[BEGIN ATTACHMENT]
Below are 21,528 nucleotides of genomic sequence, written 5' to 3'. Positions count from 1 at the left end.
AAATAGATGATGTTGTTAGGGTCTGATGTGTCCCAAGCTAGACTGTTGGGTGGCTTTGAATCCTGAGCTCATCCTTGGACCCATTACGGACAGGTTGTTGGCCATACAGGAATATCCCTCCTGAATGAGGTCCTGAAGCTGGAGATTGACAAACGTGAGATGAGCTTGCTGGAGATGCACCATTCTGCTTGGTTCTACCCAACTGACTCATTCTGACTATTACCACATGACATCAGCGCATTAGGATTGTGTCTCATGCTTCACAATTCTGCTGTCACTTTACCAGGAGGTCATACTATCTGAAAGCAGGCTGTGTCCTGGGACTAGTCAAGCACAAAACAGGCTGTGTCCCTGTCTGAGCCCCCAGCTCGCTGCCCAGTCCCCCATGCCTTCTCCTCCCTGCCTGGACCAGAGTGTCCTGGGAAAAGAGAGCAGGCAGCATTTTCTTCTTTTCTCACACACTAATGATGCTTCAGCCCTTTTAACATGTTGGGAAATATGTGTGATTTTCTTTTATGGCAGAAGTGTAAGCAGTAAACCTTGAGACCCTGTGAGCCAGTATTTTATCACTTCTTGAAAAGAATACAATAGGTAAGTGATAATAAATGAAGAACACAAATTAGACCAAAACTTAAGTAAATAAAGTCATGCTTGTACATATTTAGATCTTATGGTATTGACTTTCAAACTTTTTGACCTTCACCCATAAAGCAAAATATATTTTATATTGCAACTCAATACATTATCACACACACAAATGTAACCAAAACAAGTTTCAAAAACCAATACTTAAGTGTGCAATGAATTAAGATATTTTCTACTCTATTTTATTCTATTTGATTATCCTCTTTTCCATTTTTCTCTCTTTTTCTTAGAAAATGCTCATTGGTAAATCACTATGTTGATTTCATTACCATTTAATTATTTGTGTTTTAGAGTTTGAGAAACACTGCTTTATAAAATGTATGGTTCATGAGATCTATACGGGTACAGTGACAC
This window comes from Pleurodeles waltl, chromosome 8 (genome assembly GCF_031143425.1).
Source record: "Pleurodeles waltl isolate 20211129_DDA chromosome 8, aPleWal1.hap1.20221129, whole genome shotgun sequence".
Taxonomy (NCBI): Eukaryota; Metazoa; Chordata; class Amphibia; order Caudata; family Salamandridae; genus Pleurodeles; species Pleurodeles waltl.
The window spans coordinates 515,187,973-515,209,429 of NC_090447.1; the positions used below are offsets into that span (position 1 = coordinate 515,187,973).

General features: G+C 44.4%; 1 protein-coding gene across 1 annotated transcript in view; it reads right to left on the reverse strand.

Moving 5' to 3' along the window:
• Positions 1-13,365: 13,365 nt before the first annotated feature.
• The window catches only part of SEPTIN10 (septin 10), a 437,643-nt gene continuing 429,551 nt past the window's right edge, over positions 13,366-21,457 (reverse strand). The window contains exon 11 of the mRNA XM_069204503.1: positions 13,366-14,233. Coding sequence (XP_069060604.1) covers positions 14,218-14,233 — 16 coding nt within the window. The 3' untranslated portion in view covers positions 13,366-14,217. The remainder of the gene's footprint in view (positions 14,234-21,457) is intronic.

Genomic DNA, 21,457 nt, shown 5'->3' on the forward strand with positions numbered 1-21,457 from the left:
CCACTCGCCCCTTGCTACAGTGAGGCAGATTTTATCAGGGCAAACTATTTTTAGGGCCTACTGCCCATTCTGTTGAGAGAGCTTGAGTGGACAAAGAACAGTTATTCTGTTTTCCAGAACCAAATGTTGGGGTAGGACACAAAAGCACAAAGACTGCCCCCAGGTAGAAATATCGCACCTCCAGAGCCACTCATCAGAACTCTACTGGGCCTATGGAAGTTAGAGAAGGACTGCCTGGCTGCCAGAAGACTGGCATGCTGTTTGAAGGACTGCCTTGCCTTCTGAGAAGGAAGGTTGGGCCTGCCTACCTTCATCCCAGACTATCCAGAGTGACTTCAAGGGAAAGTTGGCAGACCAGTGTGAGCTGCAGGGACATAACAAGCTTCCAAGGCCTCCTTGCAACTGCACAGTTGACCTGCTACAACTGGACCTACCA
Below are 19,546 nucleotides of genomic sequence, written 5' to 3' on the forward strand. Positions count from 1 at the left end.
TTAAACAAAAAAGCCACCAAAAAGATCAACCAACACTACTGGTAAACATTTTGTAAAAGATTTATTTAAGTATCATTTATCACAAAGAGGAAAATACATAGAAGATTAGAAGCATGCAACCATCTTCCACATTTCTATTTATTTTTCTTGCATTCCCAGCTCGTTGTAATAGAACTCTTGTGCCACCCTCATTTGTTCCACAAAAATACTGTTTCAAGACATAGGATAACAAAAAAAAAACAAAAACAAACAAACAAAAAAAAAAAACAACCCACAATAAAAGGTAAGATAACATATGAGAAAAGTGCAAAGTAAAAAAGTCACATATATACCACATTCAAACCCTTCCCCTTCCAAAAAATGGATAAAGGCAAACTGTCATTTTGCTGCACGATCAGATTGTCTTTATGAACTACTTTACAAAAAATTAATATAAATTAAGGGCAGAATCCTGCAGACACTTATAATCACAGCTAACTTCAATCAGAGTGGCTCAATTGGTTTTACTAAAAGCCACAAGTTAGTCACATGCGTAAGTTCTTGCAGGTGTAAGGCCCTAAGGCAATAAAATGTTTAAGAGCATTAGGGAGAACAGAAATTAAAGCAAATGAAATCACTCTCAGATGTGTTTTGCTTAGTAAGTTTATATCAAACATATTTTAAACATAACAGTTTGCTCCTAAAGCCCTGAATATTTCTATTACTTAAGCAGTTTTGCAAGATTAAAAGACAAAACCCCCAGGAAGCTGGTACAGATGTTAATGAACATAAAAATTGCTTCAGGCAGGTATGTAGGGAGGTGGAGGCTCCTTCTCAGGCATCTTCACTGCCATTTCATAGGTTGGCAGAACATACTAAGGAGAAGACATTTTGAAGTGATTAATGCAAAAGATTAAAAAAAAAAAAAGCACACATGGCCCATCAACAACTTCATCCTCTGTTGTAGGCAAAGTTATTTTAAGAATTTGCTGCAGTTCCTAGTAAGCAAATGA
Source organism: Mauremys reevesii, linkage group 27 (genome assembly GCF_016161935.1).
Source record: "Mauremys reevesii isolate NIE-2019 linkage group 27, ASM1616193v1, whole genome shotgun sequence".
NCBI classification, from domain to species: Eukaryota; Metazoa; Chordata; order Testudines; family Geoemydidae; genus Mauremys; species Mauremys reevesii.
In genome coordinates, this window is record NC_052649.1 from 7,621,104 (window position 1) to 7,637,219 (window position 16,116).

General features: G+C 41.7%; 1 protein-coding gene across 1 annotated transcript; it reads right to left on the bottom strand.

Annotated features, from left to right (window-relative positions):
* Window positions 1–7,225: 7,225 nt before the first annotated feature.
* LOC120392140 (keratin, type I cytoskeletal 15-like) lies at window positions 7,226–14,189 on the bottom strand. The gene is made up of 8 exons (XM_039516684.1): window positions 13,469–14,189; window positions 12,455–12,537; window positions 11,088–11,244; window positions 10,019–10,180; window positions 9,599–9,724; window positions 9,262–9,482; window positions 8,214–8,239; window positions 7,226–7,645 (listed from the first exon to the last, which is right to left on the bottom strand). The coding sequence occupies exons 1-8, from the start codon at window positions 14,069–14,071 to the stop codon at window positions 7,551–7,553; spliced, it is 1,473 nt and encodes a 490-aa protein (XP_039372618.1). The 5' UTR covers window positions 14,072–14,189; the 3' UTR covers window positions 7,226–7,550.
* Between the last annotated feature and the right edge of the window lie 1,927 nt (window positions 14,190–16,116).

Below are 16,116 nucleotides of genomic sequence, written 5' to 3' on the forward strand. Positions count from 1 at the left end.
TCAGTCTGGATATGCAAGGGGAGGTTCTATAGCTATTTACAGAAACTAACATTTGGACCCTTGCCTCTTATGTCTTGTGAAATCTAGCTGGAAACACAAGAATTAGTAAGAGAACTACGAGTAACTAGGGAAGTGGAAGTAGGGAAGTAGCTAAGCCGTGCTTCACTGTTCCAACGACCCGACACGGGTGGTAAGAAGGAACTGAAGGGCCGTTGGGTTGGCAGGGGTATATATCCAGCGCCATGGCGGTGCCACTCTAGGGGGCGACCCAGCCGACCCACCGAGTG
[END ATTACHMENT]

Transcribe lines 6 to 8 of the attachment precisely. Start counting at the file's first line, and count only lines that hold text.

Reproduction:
The window spans coordinates 515,187,973-515,209,429 of NC_090447.1; the positions used below are offsets into that span (position 1 = coordinate 515,187,973).

General features: G+C 44.4%; 1 protein-coding gene across 1 annotated transcript in view; it reads right to left on the reverse strand.

Moving 5' to 3' along the window: